In Bangladesh, PARE has registered two major achievements, the first being the allocation of Taka 15 million (USD 0.19 million) from the national budget to the newly established Sustainable and Renewable Energy Development Authority (SREDA), with some prospects for a further increase of more than 20%. A second achievement has been the government’s launch of a new USD 52 million Renewable Energy Fund (REF), which represents a key milestone in the development of renewable energy in the country as it constitutes the first Government renewable energy fund. The work of the parliamentary energy group has been instrumental in getting the government to commit to setting up this fund and allocating the financing for the fund. Some of PARE’s most impressive achievements have been In Tunisia, where PARE support has been fundamental to adoption by the Tunisian Parliament of a specific commitment in its constitution to tackling climate change and environmental protection. This constitutional amendment has meant that Tunisia has become the first country in the world outside of Latin America to make a constitutional commitment to combatting climate change. A second significant achievement of the cross-party group in Tunisia has been securing the adoption in Parliament of a Renewable Energy bill despite significant opposition mobilised by the national electricity utility.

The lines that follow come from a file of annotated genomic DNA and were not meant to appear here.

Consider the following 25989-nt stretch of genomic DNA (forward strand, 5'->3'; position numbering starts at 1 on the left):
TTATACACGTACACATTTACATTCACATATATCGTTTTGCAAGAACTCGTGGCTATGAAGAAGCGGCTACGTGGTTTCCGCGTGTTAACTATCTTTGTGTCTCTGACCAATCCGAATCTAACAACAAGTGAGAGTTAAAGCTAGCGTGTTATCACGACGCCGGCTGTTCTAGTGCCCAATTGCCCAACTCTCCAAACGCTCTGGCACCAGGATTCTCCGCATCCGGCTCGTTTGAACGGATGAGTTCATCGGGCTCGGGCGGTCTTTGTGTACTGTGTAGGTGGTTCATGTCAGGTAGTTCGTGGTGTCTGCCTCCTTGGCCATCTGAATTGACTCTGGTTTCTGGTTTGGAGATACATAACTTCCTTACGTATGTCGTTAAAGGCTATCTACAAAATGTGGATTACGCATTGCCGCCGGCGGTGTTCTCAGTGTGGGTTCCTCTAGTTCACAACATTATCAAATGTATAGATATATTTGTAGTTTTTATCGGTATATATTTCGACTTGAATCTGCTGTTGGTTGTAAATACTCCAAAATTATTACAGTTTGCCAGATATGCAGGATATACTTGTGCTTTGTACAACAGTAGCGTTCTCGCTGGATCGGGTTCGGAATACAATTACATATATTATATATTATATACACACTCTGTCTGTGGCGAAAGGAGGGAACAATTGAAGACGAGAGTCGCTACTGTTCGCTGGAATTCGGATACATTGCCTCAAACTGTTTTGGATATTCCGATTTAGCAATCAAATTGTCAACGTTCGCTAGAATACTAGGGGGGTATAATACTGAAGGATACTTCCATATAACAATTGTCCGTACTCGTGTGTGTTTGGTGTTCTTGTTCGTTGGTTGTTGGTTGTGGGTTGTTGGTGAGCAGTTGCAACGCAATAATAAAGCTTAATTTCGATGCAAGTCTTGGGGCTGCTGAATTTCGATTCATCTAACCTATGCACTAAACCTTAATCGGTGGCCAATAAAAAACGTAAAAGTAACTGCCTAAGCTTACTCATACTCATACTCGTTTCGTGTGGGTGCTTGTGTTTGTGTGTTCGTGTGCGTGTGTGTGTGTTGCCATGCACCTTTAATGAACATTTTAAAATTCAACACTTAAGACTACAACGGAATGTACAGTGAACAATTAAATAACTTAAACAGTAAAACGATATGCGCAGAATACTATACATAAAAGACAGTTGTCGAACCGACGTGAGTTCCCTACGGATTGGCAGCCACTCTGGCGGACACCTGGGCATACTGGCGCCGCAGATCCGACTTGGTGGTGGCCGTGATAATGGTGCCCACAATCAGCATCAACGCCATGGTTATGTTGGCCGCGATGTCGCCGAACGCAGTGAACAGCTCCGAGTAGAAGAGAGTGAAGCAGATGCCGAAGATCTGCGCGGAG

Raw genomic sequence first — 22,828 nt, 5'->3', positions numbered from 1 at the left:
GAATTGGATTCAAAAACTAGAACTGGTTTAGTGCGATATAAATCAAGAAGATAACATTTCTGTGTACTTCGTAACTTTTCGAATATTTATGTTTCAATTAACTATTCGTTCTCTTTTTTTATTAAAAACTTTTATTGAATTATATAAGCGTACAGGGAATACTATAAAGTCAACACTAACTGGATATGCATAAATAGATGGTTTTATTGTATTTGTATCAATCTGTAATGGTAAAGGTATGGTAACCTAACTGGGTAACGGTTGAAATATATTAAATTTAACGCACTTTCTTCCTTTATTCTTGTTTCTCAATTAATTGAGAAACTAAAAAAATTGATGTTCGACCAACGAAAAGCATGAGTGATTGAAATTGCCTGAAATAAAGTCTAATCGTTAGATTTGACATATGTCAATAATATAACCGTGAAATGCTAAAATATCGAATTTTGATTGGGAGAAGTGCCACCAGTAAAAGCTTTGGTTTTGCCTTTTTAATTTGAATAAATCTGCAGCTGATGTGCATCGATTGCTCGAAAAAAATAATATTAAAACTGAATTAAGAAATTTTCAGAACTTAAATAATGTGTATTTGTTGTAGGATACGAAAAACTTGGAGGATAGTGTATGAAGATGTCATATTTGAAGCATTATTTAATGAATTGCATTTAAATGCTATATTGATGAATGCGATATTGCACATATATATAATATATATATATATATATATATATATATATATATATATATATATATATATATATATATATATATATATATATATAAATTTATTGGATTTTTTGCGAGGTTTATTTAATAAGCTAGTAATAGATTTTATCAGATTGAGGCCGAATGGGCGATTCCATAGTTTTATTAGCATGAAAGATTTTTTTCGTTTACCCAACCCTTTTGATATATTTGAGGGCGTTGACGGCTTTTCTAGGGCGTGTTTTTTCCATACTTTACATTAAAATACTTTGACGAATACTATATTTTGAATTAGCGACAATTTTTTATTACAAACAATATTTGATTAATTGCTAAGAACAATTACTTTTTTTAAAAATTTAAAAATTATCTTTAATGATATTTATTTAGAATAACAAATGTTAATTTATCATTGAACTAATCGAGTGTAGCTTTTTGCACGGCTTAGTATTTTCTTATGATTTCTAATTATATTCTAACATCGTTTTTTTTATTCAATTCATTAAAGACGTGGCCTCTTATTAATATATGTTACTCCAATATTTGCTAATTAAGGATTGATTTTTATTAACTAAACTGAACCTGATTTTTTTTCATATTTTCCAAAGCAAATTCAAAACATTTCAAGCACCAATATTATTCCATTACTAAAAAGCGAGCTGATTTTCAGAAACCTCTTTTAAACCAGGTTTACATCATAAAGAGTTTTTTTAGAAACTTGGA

Even in some countries where the national context has in many respects been highly challenging such as Jordan, there are nonetheless signs that a Parliamentarian-oriented approach such as in PARE could possibly achieve significant results over the coming 3-5 years. In contrast, no progress has been recorded in Lebanon and South Africa, due to changes in the national political situation in the formerand lack of interest/cooperation from ANC in the latter. In Congo-Brazzaville, the project has encountered numerous challenges, including the relatively dominant power of the executive and head of state relative to the national parliament. PARE has therefore underachieved in a few countries although many of the challenges faced have been outside of the control of the project, and thus it would be unfair to consider underachievement as a PARE failing per se. However, it is important to underline that the lack of progress in some countries such as South Africa and Lebanon is in many respects linked to an overly rigid process for selecting focus countries and in particular in terms of changing this country choice where the target country environment mean that little could realistically be accomplished. This aspect of the project design should be carefully reviewed in any follow-up programme.